My foot finally feels back to normal. As of two weeks ago, X-rays showed the fracture had "fused" and my doctor said they looked "very good", but was cagey when asked if my foot had healed. "It takes a year for us to consider it completely healed", he said.
I have noticed a change since then, however. My foot no longer feels inflamed. It sometimes feels sore at the end of the day, but mostly it just feels like a foot, not like a trouble spot. It makes me wonder how I could not have known it was fractured in the first place, given the difference between how it feels now and how it felt for the six weeks or so before I finally saw a doctor about it.
Yesterday I spent a lot of time on my feet. I started the day on an exercise bike at the Y, strictly speaking not on my feet since I was sitting on the bike but I was pedaling. For now, my exercise choices are limited to bike riding and the elliptical machine, no Little Old Lady Exercise Class. I didn't even ask about deadlifting. After errand running I fixed lunch, then accompanied hubby to the grocery store. I still don't go grocery shopping on my own since I'm not sure I should be lifting heavy bags, but I was able to put items into the cart and load and unload lighter bags from the car. Putting away the groceries involved preparing a meatloaf to freeze, marinating a roast, and other prep work that kept me on my feet.
After that we left for Members Night at the Zoo. Hubby has an individual zoo membership that also allows me in free as his guest. We walked around the zoo listening to lectures and petting ferrets and iguanas in company with a few hundred young parents with very loud and sometimes crying children. One of the lectures was in the amphitheater, which allowed me to sit down. The amphitheater was obviously designed with children in mind: the seats were at the height of Kindergarten chairs and my achy, arthritic knees were under my chin. The weather was perfect, though, cool and clear.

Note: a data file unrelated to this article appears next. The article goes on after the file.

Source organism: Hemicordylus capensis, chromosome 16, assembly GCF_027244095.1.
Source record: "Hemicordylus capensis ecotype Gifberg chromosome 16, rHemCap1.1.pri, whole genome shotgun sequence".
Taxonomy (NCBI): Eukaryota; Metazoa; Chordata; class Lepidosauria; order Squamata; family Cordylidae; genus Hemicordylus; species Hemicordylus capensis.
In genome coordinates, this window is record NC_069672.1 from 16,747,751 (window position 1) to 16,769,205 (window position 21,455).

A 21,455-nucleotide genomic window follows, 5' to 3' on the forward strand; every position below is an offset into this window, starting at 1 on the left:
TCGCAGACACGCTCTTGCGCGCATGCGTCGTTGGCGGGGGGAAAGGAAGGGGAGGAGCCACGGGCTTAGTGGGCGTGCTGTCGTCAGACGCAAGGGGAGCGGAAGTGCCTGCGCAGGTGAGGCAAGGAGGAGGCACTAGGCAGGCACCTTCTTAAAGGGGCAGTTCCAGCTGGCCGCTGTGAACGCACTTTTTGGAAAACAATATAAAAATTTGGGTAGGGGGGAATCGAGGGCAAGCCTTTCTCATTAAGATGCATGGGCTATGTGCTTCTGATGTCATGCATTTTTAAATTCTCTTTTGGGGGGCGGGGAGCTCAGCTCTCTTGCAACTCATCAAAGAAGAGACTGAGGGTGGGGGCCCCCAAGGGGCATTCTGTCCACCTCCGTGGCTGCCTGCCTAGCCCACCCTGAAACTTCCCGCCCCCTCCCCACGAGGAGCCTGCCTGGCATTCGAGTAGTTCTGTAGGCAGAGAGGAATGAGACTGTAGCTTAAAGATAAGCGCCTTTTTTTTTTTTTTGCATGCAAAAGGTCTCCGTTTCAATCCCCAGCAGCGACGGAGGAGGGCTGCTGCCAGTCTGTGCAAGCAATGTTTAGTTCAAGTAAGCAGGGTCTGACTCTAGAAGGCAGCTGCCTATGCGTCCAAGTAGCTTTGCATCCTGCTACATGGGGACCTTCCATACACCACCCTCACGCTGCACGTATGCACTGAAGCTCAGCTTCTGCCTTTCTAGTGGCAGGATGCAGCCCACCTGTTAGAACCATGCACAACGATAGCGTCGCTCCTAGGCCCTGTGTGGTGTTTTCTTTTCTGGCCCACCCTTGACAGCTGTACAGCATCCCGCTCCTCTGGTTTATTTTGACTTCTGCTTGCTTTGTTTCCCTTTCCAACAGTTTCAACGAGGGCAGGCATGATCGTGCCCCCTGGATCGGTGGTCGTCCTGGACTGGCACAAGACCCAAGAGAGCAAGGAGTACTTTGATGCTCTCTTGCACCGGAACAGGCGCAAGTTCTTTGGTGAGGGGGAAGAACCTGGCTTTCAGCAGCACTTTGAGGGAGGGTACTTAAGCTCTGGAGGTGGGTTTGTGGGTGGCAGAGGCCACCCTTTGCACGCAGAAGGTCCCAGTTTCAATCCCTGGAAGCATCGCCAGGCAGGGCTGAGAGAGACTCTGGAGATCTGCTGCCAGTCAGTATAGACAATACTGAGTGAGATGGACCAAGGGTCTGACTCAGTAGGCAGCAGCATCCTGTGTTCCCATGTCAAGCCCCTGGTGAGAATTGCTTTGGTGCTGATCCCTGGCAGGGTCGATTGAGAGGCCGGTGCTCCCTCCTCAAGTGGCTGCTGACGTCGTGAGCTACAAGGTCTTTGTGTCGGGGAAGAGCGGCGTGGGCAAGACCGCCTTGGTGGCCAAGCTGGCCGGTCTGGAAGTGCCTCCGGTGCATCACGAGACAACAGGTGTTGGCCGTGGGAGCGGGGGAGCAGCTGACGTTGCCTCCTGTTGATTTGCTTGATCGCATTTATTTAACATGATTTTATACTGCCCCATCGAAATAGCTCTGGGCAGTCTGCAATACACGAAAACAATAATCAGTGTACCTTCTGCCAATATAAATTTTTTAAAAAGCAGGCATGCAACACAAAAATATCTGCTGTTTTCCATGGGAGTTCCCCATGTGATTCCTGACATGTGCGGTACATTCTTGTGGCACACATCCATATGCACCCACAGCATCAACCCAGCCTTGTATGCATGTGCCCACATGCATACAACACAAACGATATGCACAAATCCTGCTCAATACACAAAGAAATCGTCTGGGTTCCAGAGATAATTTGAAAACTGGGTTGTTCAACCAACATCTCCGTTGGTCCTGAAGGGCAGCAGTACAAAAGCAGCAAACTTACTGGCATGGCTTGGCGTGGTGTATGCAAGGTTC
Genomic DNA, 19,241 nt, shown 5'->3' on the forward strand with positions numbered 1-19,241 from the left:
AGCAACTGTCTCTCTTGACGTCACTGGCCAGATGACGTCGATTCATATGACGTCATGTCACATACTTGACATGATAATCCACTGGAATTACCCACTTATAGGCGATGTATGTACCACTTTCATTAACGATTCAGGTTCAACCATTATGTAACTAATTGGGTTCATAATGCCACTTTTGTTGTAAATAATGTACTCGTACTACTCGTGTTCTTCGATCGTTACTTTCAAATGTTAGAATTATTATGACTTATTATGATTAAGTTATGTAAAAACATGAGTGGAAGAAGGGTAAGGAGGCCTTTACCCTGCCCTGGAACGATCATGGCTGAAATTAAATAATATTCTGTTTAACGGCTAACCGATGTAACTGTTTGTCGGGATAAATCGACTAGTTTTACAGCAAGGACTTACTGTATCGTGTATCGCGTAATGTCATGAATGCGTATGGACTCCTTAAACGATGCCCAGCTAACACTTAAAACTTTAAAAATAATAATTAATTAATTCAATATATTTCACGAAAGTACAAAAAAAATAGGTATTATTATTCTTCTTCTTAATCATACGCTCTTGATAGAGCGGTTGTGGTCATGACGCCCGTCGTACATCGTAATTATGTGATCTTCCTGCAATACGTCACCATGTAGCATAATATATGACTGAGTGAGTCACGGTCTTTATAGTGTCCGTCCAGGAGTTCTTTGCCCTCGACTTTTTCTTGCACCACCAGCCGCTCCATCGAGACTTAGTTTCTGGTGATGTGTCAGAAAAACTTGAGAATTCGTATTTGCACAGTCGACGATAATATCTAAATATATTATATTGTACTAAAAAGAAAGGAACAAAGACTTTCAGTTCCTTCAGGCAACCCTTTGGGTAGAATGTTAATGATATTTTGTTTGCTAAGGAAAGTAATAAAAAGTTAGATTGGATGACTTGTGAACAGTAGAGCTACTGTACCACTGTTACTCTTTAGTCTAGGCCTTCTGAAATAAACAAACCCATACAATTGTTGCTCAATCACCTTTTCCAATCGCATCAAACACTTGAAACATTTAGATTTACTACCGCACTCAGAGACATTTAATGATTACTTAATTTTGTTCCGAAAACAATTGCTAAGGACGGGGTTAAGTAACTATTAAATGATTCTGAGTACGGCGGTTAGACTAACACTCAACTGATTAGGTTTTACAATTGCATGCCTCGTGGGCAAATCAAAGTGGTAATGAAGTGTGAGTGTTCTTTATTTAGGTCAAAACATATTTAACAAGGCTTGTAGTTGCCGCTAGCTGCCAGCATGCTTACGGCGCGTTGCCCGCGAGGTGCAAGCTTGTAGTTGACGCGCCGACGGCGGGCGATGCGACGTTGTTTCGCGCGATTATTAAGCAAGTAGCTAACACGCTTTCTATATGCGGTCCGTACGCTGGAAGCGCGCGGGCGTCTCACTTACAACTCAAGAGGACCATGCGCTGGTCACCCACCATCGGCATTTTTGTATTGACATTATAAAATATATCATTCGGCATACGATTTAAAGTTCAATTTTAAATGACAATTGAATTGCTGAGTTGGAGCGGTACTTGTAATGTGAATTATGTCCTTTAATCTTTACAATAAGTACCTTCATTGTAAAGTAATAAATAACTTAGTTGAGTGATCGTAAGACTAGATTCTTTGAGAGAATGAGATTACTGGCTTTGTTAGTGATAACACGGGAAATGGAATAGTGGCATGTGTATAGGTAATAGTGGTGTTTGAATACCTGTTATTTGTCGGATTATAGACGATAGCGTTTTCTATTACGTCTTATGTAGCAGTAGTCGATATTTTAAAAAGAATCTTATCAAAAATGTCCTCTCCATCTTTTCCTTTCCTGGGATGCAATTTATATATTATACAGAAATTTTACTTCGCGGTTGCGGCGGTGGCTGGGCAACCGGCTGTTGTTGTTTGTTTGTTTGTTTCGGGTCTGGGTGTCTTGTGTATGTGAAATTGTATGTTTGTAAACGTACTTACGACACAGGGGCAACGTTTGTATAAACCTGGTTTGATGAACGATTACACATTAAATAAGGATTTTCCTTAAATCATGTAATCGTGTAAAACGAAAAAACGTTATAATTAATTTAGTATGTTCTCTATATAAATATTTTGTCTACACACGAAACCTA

While doing all this walking around, what do I call what's on my feet? I keep wanting to say "sneakers" but the $200 footwear with the arch supports and rollbar to prevent me from pronating is as far from the sneakers of my youth as my iPhone is from the first Princess phone Mom had in her bedroom. I could call them running shoes, but according to New Balance, who manufactures them, they are walking shoes. "Walking shoes" to me conjures up images of leather brogues with heavy leather soles, not canvas shoes with rubber soles. We also used to call our sneakers Keds, because that's what brand they were. If I wore Nikes or Reeboks I could call them Nikes or Reeboks, but New Balances just sounds weird. Can I call them NB's? I suspect consonant harmony, that phonological process that gives us the words "immodest" and "impossible" would turn NB's to "Embee's" and no one would know what I was talking about.
The other thing that's on my feet these days are my trusty Adda sandals, for wearing around the house in the morning and before bed. Adda is a brand made in Thailand and not available in the US. I bought them because in Thailand you do not wear shoes in houses or temples and after two days of taking my lace up shoes off and putting them back on a half dozen times a day, I needed something easier to get on and off. These have sturdy rubber soles, like athletic shoes, and leather straps that Velcro shut. They cost a whole $8.99.
Wait a minute. "Athletic shoes", that's what I can call what's on my feet.